(1 Peter 3:13-21; 4:12-16)
Lesson 7 -- first quarter 1998
January 18, 1998
© Copyright 1997, Christian Light Publications
Rejoice in persecution?
Did you notice this lesson's printed text insists on a positive disposition toward "suffering for righteousness' sake"? This passage calls us to happiness and rejoicing in the face of persecution for our faith. How can this be?!
The word happy used here comes from a Greek word the KJV translators more frequently translated "blessed." In other words, this is our condition before God. This helps us understand that God does not expect us to respond with glee and giddiness whenever we suffer for well-doing. Rather, the Lord assures His people, "Blessed are those who suffer as a Christian!"
The concept of rejoicing presents a different scenario. Whereas blessedness is a condition, joyfulness is a choice. When the opposition inflicts persecution and suffering upon us, we will always have some sort of response. Today's lesson reminds us that God desires a response characterized by rejoicing.
An obvious question at this juncture is "Why and how would anyone rejoice in such a circumstance as persecution?!"
Who can harm us? No matter how much inconvenience, deprivation and pain we have to go through, "if God be for us, who can be against us?" (Romans 8:31). Besides, "greater is he that is in you, than he that is in the world" (1 John 4:4)! In Jesus we are "safe and secure from all alarm." The Apostle Paul presents us with a perspective made almost incredible by the magnitude of his personal sufferings: "our light affliction, which is but for a moment" (2 Corinthians 4:17). We do best when we put this present life in the context of the next. Time, though it may drag as we suffer, will seem as nothing when we finally reach the presence of the Lord. No wonder the Psalmist wrote: "The LORD is on my side; I will not fear; what can man do unto me?" (Psalm 118:6). Yes, what can he do?!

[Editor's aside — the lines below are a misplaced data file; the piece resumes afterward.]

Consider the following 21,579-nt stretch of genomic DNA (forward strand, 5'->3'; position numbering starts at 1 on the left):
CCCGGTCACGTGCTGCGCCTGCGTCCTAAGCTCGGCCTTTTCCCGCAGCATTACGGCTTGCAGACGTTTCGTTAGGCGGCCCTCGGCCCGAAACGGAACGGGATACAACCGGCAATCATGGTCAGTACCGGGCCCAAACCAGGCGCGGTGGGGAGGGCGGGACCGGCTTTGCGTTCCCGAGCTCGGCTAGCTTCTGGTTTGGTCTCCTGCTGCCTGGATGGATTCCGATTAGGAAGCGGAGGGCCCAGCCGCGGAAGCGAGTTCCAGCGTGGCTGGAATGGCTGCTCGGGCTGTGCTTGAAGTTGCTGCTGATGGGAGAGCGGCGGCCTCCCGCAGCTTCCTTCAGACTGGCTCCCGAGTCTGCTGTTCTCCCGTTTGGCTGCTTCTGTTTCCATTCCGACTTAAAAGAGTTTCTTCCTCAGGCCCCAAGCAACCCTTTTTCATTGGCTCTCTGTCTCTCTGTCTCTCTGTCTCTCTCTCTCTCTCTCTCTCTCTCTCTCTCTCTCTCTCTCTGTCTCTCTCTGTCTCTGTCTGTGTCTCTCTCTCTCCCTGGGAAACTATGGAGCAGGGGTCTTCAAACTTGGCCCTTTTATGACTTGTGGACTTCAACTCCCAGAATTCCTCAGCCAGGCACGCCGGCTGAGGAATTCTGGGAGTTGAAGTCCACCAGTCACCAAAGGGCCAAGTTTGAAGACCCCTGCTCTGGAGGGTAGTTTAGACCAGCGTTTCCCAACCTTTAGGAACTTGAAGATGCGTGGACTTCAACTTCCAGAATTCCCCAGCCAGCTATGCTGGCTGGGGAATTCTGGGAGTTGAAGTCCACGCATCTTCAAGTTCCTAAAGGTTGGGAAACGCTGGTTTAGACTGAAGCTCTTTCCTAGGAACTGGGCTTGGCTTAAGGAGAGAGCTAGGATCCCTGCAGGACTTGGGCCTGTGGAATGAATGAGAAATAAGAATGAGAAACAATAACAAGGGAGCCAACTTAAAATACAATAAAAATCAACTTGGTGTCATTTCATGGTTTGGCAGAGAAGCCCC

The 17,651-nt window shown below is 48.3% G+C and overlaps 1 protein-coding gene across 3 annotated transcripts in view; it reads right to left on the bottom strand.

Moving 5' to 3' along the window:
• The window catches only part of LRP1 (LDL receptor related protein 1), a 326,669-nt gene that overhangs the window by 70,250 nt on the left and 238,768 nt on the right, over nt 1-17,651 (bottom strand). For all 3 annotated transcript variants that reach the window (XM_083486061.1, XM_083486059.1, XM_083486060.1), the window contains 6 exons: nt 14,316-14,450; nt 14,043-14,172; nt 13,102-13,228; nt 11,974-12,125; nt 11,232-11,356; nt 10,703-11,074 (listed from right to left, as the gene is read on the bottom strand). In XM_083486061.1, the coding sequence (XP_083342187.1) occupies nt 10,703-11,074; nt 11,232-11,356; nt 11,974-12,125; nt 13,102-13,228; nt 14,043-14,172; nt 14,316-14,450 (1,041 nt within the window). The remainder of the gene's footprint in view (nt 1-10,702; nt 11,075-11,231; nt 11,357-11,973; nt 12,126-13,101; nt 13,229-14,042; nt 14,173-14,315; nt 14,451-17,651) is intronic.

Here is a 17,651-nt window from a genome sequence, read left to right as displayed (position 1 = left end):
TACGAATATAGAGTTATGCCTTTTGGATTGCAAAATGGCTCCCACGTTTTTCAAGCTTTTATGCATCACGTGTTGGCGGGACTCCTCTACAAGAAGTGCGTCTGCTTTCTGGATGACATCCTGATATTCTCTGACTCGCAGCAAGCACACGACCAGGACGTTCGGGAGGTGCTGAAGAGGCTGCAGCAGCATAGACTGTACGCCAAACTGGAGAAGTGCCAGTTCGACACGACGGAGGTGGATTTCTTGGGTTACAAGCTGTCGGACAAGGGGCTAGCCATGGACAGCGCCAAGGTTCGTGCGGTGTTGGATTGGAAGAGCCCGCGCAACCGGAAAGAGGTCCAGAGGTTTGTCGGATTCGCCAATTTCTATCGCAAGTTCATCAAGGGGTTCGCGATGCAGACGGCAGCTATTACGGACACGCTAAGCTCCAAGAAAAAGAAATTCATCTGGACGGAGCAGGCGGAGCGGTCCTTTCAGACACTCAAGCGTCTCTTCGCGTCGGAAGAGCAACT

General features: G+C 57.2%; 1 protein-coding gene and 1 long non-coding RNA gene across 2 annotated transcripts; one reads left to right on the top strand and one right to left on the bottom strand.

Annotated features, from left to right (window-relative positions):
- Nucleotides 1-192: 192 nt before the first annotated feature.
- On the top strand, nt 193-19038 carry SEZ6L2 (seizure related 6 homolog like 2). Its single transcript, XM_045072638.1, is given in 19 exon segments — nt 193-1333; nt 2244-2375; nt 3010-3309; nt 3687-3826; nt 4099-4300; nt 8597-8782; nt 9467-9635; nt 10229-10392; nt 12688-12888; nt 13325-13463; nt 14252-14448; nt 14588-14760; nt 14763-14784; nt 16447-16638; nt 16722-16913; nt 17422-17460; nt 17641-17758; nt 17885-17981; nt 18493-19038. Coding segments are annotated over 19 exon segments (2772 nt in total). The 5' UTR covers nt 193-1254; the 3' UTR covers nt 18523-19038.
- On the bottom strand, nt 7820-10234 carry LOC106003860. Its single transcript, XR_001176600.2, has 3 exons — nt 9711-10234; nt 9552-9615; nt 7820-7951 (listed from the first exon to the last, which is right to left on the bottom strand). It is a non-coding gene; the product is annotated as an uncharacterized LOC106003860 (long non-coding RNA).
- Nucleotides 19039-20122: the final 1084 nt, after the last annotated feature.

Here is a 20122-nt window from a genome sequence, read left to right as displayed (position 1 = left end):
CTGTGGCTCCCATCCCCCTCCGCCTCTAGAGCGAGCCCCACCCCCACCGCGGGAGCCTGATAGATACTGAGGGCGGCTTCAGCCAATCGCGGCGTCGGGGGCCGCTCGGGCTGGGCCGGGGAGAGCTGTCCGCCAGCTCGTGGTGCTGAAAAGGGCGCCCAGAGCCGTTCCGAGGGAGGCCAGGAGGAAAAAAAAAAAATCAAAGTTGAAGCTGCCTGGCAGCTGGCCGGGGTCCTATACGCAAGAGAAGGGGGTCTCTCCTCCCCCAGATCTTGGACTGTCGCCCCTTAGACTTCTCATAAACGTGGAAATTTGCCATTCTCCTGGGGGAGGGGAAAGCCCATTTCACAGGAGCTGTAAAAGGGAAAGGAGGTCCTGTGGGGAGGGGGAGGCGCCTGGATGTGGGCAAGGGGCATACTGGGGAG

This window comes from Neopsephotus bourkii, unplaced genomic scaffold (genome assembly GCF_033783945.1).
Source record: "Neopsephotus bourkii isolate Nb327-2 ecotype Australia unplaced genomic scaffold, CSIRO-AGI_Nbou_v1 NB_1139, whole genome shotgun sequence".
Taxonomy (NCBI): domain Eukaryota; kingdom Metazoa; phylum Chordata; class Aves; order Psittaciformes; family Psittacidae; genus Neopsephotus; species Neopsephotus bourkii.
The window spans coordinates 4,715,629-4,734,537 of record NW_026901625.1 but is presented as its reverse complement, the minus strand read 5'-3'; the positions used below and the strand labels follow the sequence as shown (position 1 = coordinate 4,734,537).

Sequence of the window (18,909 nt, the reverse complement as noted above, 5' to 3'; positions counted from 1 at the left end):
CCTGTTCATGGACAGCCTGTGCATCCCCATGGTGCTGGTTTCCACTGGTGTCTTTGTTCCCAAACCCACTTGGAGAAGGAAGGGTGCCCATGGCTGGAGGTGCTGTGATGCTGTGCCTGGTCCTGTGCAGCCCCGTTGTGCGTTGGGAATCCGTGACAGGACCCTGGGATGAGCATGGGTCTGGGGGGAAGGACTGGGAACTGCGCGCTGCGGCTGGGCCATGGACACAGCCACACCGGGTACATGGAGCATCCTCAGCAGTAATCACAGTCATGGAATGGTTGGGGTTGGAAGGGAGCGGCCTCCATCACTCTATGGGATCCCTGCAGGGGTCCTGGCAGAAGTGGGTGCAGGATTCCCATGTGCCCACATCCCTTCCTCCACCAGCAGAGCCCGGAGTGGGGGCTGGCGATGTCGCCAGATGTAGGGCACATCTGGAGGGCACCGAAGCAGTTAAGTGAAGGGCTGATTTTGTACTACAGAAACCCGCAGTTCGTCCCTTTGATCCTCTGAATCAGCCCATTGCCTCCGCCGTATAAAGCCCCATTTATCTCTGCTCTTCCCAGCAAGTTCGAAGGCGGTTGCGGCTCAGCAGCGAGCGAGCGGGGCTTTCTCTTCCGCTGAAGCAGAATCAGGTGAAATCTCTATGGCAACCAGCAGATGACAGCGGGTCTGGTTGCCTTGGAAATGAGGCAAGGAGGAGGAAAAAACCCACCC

Christ also suffered! The Lord understands what we go through, because He already walked the way before us. Not only that, He understands what we go through because He goes through it all over again with each one of us. At this point it would do us good to remember why Christ suffered. He suffered for me! Is it not fitting then that I should get to suffer for Him?
We share His sufferings. Colossians 1:24 presents a fascinating concept for our consideration and encouragement: "Who now rejoice in my sufferings for you, and fill up that which is behind of the afflictions of Christ in my flesh for his body's sake, which is the church." There seems to be a sense in which we get the "leftovers" of the Lord's afflictions! Because we share in His sufferings we can reap the benefits: consolation (2 Corinthians 1:5), the life of Jesus manifest in us (2 Corinthians 4:10) and fellowship and power (Philippians 3:10; Romans 6:5).
God is glorified. We like credit for what we accomplish. We like recognition for what we suffer. But what should really compel us to joy in suffering is the knowledge that God receives glory when His people distinguish themselves under persecution. "On your part he is glorified."
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